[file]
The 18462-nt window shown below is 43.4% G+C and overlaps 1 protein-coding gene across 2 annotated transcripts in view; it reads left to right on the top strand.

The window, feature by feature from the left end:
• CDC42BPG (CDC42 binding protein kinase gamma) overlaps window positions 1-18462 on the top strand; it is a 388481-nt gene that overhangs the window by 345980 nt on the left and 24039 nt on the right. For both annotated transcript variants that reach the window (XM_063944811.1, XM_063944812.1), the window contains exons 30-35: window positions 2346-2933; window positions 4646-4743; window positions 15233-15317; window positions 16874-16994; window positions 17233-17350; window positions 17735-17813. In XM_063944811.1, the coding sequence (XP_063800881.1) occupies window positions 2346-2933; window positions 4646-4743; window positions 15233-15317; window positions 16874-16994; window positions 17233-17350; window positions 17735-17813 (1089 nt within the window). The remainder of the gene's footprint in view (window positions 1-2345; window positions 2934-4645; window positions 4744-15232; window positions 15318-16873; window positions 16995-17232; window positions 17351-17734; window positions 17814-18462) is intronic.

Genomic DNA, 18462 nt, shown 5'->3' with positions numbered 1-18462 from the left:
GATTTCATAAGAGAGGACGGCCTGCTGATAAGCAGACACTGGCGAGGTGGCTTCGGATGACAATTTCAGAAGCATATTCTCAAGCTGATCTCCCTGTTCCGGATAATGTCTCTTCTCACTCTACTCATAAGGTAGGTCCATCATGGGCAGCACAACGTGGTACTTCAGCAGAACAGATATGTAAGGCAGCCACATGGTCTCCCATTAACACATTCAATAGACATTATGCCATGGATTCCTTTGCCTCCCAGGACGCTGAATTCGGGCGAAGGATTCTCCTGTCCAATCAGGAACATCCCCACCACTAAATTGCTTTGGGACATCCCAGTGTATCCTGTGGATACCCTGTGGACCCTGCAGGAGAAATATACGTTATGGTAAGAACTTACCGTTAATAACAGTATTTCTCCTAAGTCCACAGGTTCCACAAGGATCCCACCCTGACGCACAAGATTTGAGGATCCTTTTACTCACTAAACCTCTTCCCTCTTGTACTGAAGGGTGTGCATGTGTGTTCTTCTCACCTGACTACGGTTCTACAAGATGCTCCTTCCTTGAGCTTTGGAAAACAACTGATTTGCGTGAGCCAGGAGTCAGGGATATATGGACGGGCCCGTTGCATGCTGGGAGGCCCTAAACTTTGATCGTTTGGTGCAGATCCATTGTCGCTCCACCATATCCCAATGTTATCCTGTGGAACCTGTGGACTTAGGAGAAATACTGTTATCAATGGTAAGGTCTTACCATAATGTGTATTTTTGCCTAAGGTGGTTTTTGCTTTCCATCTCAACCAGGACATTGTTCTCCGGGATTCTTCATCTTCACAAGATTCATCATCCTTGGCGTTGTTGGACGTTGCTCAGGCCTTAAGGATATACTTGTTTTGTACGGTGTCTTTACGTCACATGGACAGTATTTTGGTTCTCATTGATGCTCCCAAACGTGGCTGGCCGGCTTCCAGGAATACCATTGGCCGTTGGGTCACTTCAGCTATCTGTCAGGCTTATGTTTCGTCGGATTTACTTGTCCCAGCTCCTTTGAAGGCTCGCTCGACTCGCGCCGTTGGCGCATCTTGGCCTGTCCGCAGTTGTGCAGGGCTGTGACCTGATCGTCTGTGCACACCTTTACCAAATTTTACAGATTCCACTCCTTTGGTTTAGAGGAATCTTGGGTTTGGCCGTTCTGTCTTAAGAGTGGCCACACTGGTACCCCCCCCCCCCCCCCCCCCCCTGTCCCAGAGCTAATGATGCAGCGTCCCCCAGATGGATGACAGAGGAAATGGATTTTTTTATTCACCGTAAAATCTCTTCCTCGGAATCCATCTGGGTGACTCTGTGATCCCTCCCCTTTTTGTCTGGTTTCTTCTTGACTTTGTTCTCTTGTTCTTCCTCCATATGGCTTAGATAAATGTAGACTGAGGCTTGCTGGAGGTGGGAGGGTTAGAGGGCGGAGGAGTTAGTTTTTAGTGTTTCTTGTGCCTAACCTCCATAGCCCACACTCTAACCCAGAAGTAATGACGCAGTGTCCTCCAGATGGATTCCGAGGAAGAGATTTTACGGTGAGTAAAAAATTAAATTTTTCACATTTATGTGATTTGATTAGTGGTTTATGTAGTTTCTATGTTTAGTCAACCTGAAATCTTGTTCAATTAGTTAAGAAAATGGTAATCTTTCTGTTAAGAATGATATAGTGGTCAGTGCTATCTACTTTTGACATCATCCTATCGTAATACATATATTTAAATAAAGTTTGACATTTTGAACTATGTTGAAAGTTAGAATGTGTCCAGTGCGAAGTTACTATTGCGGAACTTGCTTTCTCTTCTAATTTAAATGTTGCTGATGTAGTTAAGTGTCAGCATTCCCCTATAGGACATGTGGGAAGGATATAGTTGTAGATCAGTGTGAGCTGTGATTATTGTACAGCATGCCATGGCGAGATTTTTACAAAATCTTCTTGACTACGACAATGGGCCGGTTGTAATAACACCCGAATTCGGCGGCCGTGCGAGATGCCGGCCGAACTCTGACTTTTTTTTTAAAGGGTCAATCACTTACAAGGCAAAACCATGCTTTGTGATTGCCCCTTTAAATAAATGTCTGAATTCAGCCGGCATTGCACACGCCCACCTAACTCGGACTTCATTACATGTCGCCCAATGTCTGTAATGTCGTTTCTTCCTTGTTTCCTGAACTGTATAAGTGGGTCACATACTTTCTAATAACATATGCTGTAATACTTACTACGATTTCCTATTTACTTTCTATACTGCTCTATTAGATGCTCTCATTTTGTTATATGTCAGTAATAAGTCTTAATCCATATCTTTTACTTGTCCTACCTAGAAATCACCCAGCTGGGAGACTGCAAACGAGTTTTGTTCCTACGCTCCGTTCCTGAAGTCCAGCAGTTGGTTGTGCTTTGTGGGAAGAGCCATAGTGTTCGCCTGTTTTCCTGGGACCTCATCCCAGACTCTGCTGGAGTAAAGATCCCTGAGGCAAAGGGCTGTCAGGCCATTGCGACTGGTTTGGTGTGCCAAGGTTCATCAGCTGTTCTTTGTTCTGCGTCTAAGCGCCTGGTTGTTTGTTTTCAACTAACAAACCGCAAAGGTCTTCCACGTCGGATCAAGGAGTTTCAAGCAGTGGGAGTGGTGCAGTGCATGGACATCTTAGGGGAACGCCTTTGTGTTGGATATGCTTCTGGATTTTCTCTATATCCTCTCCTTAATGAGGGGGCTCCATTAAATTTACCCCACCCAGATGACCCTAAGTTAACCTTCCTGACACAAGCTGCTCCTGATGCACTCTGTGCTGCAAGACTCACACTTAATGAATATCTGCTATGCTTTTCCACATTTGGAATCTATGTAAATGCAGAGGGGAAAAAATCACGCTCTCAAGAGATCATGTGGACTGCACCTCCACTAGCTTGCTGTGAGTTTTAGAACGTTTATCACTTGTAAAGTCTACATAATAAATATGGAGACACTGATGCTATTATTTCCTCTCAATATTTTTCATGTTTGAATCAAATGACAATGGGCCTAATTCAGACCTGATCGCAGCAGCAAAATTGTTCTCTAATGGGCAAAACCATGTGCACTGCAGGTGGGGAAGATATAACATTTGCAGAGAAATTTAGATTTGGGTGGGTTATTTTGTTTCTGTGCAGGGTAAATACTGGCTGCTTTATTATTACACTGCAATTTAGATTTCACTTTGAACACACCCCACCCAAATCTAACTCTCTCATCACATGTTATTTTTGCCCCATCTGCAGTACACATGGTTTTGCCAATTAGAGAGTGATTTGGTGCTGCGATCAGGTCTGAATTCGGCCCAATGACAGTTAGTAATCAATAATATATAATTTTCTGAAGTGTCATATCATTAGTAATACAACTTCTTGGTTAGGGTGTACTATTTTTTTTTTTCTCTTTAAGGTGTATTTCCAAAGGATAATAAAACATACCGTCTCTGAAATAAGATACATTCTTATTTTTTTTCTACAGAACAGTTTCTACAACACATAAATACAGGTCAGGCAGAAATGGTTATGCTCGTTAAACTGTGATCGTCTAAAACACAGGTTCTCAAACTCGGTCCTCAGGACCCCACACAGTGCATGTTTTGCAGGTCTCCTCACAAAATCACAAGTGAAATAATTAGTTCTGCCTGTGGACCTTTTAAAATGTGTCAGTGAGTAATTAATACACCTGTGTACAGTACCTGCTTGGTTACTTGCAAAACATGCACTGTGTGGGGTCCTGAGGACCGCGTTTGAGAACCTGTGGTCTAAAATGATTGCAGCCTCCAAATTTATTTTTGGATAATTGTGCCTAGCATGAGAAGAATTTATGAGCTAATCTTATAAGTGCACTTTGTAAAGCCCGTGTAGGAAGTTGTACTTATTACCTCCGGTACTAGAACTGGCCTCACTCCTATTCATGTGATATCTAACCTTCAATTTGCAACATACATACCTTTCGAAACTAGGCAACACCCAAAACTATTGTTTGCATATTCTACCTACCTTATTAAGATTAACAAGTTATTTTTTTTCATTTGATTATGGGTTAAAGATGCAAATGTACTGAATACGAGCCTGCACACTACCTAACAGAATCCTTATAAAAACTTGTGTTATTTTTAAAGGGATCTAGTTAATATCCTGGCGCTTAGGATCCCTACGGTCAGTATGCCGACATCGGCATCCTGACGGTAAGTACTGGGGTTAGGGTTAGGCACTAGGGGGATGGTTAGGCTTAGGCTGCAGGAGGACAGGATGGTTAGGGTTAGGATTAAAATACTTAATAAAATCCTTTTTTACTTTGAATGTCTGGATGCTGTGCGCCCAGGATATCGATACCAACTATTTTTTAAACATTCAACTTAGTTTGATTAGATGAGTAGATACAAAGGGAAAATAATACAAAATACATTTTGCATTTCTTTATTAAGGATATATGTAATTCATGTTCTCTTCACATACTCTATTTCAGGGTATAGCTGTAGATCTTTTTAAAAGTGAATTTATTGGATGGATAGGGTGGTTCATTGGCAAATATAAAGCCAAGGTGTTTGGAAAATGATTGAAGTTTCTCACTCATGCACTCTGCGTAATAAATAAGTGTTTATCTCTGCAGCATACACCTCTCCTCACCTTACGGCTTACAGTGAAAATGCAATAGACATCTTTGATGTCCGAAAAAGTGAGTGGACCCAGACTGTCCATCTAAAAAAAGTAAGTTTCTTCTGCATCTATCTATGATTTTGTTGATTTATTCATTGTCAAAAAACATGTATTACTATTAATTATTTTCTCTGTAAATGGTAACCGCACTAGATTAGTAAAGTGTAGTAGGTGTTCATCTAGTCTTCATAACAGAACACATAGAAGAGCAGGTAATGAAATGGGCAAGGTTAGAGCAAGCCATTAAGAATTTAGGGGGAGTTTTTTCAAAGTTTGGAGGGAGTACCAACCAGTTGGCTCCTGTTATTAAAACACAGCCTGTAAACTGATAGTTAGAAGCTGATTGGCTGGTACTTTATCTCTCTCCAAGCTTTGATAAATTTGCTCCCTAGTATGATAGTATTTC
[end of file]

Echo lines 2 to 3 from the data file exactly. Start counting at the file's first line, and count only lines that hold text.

The window, feature by feature from the left end:
• CDC42BPG (CDC42 binding protein kinase gamma) overlaps window positions 1-18462 on the top strand; it is a 388481-nt gene that overhangs the window by 345980 nt on the left and 24039 nt on the right. For both annotated transcript variants that reach the window (XM_063944811.1, XM_063944812.1), the window contains exons 30-35: window positions 2346-2933; window positions 4646-4743; window positions 15233-15317; window positions 16874-16994; window positions 17233-17350; window positions 17735-17813. In XM_063944811.1, the coding sequence (XP_063800881.1) occupies window positions 2346-2933; window positions 4646-4743; window positions 15233-15317; window positions 16874-16994; window positions 17233-17350; window positions 17735-17813 (1089 nt within the window). The remainder of the gene's footprint in view (window positions 1-2345; window positions 2934-4645; window positions 4744-15232; window positions 15318-16873; window positions 16995-17232; window positions 17351-17734; window positions 17814-18462) is intronic.